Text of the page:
Temporary restorations: the key to success
For dentists who have recently completed training, temporary restorations are often not considered an important part of treatment, but rather are a simple temporary solution between obtaining an impression and…

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Is it possible to restore a tooth if a piece breaks away from it?
A common situation - an unsuccessfully caught nut or other hard object in food leads to tooth damage right up to a chip. The same thing happens with the bones…

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Periodontal disease or periodontitis?
We often hear from patients that they have periodontal disease. And upon examination, it turns out that this is gingivitis (inflammation of the gums) or periodontitis (which is much more…

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implant

Ankylosis. Part V: Autotransplantation

Usually, in the treatment of ankylosed teeth in children, it is recommended to remove such teeth before intensive growth cycles so that the growth and subsequent teething do not create significant defects in hard and soft tissues. However, the difficulty in treating these patients is to temporarily replace missing teeth until growth ceases. This is especially true for male patients, when the injury occurs at an early age (i.e., aged 9 to 11 years) and when growth may not be completed by 21-22 years. Continue reading

Ankylosis. Part IV: Using Deconorization

As a rule, when choosing a method for treating permanent ankylosed teeth in children, it is recommended that they be removed before the final growth of the jaws. Then, subsequent teething during growth will not create a significant defect in hard and soft tissues. However, attempting to remove ankylosed teeth can be a difficult task.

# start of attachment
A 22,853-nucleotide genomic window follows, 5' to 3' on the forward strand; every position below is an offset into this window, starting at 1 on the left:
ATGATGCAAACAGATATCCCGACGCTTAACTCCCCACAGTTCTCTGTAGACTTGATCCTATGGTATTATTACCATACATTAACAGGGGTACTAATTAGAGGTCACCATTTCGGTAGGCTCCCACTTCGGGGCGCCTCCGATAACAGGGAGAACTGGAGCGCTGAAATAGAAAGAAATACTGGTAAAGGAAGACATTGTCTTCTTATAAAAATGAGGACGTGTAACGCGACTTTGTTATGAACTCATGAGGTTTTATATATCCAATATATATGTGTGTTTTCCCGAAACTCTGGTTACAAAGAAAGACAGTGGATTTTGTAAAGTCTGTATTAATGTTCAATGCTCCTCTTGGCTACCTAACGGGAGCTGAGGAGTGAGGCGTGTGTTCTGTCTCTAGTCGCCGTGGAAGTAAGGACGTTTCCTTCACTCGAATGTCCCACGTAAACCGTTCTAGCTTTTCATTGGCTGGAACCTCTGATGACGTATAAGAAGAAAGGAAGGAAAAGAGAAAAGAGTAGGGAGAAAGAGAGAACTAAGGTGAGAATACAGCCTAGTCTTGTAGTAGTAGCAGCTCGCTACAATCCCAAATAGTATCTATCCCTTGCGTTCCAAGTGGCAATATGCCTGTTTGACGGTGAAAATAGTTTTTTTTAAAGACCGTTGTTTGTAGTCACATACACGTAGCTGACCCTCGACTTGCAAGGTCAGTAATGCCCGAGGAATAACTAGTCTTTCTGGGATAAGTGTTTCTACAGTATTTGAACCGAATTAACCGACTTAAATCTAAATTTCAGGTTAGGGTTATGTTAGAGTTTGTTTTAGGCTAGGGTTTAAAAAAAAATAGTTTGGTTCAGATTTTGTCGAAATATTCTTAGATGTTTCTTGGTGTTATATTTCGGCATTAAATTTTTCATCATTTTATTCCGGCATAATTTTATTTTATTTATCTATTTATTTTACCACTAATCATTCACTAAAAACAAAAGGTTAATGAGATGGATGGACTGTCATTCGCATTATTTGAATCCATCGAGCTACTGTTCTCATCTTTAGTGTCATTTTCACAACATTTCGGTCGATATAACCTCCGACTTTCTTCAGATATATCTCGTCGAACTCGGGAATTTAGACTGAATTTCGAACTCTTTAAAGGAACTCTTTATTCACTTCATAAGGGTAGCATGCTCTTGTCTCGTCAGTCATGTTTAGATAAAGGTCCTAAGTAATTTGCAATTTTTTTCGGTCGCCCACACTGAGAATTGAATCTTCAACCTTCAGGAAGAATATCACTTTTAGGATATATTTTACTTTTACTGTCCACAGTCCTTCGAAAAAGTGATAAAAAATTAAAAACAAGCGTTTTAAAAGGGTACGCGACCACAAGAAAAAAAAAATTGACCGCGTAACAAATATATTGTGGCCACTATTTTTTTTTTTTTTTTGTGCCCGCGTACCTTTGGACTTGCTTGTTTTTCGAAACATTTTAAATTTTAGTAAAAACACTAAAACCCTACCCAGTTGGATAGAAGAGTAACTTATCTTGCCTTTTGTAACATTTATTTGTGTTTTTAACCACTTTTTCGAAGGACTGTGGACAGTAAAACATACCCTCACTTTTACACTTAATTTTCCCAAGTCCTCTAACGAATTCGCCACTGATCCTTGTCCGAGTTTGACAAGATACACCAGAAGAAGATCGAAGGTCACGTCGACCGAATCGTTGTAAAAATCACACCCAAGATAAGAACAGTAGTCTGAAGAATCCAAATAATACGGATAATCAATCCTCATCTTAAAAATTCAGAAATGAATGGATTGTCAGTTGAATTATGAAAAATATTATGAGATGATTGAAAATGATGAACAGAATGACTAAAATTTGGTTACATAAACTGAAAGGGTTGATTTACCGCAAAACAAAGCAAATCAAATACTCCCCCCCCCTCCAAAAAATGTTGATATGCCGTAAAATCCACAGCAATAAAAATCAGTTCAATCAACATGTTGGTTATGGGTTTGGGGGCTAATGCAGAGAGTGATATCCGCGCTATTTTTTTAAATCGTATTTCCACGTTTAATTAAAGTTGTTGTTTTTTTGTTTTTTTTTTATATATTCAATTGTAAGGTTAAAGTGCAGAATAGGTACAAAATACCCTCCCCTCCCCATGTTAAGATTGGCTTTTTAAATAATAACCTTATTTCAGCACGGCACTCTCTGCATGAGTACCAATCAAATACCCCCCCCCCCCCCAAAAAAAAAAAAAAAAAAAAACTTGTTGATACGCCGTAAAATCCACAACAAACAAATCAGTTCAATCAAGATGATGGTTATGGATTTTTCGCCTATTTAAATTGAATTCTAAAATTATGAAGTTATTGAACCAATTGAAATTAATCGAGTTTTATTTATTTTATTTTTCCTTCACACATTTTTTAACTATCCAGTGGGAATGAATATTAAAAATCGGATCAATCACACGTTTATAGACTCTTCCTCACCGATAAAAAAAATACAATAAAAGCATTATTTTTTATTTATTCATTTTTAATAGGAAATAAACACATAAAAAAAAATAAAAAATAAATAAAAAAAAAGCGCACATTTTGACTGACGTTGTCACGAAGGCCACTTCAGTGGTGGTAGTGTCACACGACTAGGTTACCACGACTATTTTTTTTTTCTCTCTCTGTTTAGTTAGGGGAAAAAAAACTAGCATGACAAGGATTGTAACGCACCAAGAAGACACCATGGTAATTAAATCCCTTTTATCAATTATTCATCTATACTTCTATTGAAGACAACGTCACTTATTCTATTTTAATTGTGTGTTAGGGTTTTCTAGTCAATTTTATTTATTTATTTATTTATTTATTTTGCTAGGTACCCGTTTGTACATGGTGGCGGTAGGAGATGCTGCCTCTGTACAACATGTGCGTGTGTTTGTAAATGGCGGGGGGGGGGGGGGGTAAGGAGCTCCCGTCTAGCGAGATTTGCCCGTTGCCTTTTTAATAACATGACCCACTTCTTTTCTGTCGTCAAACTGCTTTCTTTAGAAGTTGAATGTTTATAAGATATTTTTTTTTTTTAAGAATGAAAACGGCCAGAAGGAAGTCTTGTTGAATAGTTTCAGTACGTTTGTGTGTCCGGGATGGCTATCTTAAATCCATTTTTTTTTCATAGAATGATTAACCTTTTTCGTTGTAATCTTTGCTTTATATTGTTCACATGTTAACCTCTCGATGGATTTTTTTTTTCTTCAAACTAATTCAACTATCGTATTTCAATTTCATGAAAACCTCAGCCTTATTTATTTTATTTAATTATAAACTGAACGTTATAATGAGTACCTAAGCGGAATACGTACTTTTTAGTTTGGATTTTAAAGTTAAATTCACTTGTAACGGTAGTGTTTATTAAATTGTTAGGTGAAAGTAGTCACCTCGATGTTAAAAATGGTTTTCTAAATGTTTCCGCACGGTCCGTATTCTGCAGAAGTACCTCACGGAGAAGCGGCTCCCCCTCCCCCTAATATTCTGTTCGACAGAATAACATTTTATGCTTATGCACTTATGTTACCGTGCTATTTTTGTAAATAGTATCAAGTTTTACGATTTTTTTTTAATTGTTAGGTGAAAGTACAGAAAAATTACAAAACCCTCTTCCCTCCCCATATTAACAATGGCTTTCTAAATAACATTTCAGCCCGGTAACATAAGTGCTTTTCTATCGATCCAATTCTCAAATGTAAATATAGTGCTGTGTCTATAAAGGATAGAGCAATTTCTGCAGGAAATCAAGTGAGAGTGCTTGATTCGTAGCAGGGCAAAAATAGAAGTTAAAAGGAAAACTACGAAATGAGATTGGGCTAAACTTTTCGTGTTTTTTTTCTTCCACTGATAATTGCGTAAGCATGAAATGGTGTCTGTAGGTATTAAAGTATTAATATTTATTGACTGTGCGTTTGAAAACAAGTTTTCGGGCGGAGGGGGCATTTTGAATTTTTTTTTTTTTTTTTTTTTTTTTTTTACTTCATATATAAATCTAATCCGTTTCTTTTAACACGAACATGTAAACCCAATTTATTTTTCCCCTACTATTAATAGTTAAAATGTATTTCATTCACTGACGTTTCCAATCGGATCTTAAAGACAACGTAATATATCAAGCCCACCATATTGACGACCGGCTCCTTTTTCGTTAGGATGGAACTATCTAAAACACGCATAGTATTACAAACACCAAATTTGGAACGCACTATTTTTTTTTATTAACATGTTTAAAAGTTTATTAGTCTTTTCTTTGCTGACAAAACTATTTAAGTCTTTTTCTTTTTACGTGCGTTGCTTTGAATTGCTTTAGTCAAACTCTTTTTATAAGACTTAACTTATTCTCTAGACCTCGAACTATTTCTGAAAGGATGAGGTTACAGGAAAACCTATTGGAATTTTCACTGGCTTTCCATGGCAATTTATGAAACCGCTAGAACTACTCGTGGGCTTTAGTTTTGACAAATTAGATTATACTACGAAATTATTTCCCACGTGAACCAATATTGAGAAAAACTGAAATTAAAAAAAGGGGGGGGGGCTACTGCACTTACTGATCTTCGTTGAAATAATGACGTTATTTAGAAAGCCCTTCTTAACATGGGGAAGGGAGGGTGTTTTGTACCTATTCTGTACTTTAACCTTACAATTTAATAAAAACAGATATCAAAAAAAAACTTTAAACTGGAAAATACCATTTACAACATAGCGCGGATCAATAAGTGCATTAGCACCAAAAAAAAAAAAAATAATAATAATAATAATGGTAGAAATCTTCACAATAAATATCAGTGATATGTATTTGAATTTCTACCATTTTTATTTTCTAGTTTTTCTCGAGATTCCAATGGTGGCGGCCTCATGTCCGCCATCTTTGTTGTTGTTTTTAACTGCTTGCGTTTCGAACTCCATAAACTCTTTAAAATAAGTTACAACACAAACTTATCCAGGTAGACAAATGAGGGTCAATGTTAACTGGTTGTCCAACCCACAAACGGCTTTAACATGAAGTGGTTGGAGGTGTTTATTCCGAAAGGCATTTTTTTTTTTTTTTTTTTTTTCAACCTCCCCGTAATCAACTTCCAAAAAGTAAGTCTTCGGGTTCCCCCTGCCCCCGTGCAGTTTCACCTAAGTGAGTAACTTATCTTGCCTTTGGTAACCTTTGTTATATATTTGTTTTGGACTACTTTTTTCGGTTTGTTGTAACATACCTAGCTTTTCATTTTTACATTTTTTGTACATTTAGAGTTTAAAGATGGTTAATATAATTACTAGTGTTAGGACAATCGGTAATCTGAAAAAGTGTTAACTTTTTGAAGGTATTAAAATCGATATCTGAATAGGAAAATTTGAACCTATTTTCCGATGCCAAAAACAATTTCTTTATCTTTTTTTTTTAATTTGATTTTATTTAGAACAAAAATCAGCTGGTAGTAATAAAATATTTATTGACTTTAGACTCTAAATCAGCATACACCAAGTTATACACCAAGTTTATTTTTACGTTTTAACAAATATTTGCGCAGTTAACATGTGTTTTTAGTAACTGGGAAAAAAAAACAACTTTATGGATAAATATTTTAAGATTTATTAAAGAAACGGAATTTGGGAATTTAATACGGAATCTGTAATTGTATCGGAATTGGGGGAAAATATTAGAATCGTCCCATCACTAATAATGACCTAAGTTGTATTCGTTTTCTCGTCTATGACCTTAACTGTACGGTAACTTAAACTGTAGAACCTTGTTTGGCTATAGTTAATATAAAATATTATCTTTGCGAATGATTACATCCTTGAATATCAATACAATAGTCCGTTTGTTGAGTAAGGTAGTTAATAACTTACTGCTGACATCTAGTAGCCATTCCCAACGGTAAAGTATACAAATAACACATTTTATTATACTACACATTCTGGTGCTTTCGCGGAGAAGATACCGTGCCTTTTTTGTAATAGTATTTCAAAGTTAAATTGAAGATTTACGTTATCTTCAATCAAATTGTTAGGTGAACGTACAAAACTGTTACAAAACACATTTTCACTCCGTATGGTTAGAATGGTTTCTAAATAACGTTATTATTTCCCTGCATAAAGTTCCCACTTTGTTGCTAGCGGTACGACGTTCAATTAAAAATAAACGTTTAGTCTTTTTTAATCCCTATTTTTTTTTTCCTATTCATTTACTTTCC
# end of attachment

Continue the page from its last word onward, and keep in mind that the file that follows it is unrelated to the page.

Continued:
In this example, a 11-year-old boy was injured in his upper jaw when he was 10 years old. Subsequently, tooth ankylosis 1.1 was formed. Continue reading

Ankylosis. Part II: Treatment of adults with tooth ankylosis

It is known that the root of an ankylosed tooth usually undergoes resorption and subsequent replacement with bone tissue. In addition, if ankylosis occurs before the growth and development of the jaw is complete, a defect in hard / soft tissue will be present in the area of ​​the affected tooth.

However, if tooth ankylosis has formed after growth is complete, this may not affect the position of hard and soft tissues. Continue reading

Do you "wedge" your teeth before a composite restoration in the lateral region?
Composite materials for direct restoration of the lateral tooth group are the most common in clinical practice. However, clinicians often need to make a lot of efforts in order to…

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Brushing teeth
Let's first understand what plaque is. What happens, what consequences it leads to and how to deal with it. Plaque is an accumulation of bacteria in the form of a…

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Crowding of teeth
Among the various dental problems encountered in young and adult patients, one rather serious one should be noted - crowded teeth. This phenomenon is an anomaly of development characterized by…

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Ankylosis. Part II: Treatment of adults with tooth ankylosis
It is known that the root of an ankylosed tooth usually undergoes resorption and subsequent replacement with bone tissue. In addition, if ankylosis occurs before the growth and development of…

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